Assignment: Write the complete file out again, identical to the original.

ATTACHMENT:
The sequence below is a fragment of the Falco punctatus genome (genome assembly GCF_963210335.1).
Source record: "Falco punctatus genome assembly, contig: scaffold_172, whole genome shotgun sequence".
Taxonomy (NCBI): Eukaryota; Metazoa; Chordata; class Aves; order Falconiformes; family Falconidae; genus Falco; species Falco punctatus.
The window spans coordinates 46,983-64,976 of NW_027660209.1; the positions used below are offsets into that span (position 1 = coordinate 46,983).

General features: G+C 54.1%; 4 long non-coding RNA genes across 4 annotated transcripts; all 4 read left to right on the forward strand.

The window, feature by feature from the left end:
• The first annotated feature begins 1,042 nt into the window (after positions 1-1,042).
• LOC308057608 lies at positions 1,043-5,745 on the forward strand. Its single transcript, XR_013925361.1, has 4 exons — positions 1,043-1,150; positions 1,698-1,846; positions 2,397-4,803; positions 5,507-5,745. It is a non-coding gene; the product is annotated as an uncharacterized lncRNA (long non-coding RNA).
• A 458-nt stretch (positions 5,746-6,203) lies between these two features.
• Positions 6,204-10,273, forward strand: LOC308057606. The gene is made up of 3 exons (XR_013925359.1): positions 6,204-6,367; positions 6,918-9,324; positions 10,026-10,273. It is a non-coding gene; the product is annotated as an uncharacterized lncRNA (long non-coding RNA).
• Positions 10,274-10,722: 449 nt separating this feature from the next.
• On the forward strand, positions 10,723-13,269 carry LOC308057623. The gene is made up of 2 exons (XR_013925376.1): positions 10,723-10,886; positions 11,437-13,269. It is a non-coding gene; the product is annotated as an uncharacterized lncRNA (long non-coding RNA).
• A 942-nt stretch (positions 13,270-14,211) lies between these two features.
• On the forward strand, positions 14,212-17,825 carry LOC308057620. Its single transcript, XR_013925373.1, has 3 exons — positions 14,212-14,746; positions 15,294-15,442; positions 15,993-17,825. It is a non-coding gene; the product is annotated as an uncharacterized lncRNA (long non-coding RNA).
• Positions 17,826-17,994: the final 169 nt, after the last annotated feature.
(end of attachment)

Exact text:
The sequence below is a fragment of the Falco punctatus genome (genome assembly GCF_963210335.1).
Source record: "Falco punctatus genome assembly, contig: scaffold_172, whole genome shotgun sequence".
Taxonomy (NCBI): Eukaryota; Metazoa; Chordata; class Aves; order Falconiformes; family Falconidae; genus Falco; species Falco punctatus.
The window spans coordinates 46,983-64,976 of NW_027660209.1; the positions used below are offsets into that span (position 1 = coordinate 46,983).

General features: G+C 54.1%; 4 long non-coding RNA genes across 4 annotated transcripts; all 4 read left to right on the forward strand.

The window, feature by feature from the left end:
• The first annotated feature begins 1,042 nt into the window (after positions 1-1,042).
• LOC308057608 lies at positions 1,043-5,745 on the forward strand. Its single transcript, XR_013925361.1, has 4 exons — positions 1,043-1,150; positions 1,698-1,846; positions 2,397-4,803; positions 5,507-5,745. It is a non-coding gene; the product is annotated as an uncharacterized lncRNA (long non-coding RNA).
• A 458-nt stretch (positions 5,746-6,203) lies between these two features.
• Positions 6,204-10,273, forward strand: LOC308057606. The gene is made up of 3 exons (XR_013925359.1): positions 6,204-6,367; positions 6,918-9,324; positions 10,026-10,273. It is a non-coding gene; the product is annotated as an uncharacterized lncRNA (long non-coding RNA).
• Positions 10,274-10,722: 449 nt separating this feature from the next.
• On the forward strand, positions 10,723-13,269 carry LOC308057623. The gene is made up of 2 exons (XR_013925376.1): positions 10,723-10,886; positions 11,437-13,269. It is a non-coding gene; the product is annotated as an uncharacterized lncRNA (long non-coding RNA).
• A 942-nt stretch (positions 13,270-14,211) lies between these two features.
• On the forward strand, positions 14,212-17,825 carry LOC308057620. Its single transcript, XR_013925373.1, has 3 exons — positions 14,212-14,746; positions 15,294-15,442; positions 15,993-17,825. It is a non-coding gene; the product is annotated as an uncharacterized lncRNA (long non-coding RNA).
• Positions 17,826-17,994: the final 169 nt, after the last annotated feature.